Mad Science: Experiments You Can Do at Home, But Probably Shouldn't (Book)

Book cover for MAD SCIENCE

The short version: This is an awesome book.

I've been a fan of Theodore Gray's work in odd science for some time now -- his amazing Periodic Table of Elements posters and puzzles are the subject of previous Boing Boing blog posts, and he contributes a monthly column about "chemistry, elements, and blowing things up" for Popular Science . I just received a copy of his beautiful new book, Mad Science, and the richness and eccentricity of its contents are just what I'd expect from him.

This thing is like an anarchist cookbook for happy mutants -- page after page of recipes, hazard warnings, beautiful photographs, and quirky personal observations. Want to know how to turn ore into homemade titanium in a flowerpot? Copper-plate your iPod? Craft a "hillbilly hot tub"? Brew ethanol in your bathtub? All here.

The attention to detail will delight "makers" and nerd readers of all ages. I love the little skull and crossbones death-icons on pages where experiments could lead to loss of life.

Gray has a degree in chemistry, but I believe he is an "amateur scientist" in the true and honored meaning of the term. His work fosters the culture of tinkering and experimentation, which, as he says in the introduction, is the true source of all great scientific achievements.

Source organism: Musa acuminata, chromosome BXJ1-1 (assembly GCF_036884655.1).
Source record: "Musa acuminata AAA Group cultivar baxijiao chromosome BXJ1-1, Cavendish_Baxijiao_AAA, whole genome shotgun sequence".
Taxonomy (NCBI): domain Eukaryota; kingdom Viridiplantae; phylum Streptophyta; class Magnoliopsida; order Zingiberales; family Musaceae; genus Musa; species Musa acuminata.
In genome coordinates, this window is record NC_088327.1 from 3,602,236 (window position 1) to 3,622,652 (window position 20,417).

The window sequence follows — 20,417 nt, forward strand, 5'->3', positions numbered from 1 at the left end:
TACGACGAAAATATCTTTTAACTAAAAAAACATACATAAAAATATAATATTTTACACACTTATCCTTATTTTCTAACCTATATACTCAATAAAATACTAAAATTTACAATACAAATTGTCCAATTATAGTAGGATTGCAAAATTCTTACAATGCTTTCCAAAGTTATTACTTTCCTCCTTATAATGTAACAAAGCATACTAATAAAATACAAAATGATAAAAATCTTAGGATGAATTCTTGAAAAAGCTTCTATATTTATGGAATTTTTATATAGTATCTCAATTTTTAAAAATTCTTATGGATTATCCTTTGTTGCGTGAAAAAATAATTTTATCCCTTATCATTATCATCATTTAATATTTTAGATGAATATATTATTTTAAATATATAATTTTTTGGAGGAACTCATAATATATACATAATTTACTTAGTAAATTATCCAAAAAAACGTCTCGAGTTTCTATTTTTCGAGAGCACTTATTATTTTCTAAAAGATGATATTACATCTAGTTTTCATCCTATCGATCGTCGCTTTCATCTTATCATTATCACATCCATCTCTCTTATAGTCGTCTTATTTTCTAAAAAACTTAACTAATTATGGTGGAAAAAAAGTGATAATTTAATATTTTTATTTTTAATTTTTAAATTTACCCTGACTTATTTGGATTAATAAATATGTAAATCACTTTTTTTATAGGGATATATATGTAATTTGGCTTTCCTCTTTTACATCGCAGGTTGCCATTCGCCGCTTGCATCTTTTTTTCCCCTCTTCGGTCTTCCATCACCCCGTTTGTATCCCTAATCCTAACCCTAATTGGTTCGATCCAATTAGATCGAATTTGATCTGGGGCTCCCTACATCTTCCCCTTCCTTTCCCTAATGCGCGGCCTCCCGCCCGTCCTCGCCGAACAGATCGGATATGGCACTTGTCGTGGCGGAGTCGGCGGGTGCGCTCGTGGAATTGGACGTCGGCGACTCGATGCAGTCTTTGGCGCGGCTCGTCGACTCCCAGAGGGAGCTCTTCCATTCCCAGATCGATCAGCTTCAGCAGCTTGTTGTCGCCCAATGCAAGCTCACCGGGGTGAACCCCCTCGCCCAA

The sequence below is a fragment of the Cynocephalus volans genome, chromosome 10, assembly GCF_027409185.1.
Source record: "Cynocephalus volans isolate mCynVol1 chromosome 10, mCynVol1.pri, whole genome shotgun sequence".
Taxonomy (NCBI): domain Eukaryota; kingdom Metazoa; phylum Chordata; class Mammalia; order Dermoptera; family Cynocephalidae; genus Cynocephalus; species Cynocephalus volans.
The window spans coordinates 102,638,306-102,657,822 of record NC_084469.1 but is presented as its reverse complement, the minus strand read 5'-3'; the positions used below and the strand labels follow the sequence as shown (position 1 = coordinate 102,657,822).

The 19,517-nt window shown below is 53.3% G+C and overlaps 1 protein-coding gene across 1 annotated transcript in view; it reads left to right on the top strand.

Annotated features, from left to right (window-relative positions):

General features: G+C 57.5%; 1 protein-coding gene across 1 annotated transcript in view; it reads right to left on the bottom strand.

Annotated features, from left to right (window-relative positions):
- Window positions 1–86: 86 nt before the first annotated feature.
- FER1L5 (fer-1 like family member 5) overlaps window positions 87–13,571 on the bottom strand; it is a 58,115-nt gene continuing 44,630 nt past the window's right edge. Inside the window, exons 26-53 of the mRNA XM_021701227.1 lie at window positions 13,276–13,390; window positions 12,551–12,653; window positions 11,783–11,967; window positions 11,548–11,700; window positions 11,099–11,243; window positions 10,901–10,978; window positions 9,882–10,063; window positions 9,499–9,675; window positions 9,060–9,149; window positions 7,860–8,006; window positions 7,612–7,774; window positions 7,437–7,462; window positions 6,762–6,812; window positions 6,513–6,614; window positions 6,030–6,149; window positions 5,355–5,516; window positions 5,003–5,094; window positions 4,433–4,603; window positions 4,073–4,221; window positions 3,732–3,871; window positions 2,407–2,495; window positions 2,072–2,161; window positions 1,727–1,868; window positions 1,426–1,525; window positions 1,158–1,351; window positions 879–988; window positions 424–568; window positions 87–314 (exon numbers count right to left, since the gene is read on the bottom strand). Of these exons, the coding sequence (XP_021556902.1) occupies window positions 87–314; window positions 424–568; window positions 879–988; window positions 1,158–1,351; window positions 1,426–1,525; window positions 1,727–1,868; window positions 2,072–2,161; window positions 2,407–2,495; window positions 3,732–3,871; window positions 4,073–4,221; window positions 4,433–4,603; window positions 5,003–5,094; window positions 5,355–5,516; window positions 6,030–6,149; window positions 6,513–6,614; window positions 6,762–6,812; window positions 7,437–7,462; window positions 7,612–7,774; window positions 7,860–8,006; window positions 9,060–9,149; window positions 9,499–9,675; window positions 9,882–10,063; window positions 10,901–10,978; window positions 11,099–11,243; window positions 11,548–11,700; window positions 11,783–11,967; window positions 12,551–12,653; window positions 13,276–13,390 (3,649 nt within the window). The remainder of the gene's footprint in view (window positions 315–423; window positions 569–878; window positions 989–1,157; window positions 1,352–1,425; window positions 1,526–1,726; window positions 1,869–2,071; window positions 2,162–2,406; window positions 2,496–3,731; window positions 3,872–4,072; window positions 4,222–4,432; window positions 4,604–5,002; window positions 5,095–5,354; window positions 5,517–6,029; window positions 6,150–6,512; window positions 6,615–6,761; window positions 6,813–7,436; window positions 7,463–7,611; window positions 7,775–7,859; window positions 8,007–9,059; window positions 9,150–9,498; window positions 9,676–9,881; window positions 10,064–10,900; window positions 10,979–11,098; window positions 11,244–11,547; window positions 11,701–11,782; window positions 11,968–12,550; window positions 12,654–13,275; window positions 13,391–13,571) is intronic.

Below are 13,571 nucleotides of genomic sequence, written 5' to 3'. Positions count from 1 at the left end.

Science is not something practiced only in labs and universities. It's a way of looking at the world and seeing truth and beauty everywhere. It's something you can do whether you are employed as a professional scientist or not. While I have a degree in chemistry from a fine university, I've never worked as a professional chemist. I do these demonstrations in my shop on a rural farmstead a half a mile from the nearest neighbor.
Theo Gray's Mad Science: Experiments You Can Do At Home - But Probably Shouldn't (Amazon).

More about the projects here.


  1. I’m doing the narration of a book about Edison that I’ve posted to the Internet Archive.
    Edison was home schooled and later self educated. No university can claim him.
    His first interest was chemistry. He had two businesses of his own before he was 14. What profits he didn’t give to his mother he spent on chemicals and lab apparatus so he could duplicate experiments he’d read about.

    In the movie with Mickey Rooney as the young Edison he gets cuffed about the ears by a railroad conductor for having made nitroglycerin aboard the train. Not true, That was Hollywood. He did make nitro once later in life. The train incident involved an accidental phosphorous fire.

  2. i don’t know anything about theo gray or his book, but i do know that i find his beard quite sexy.

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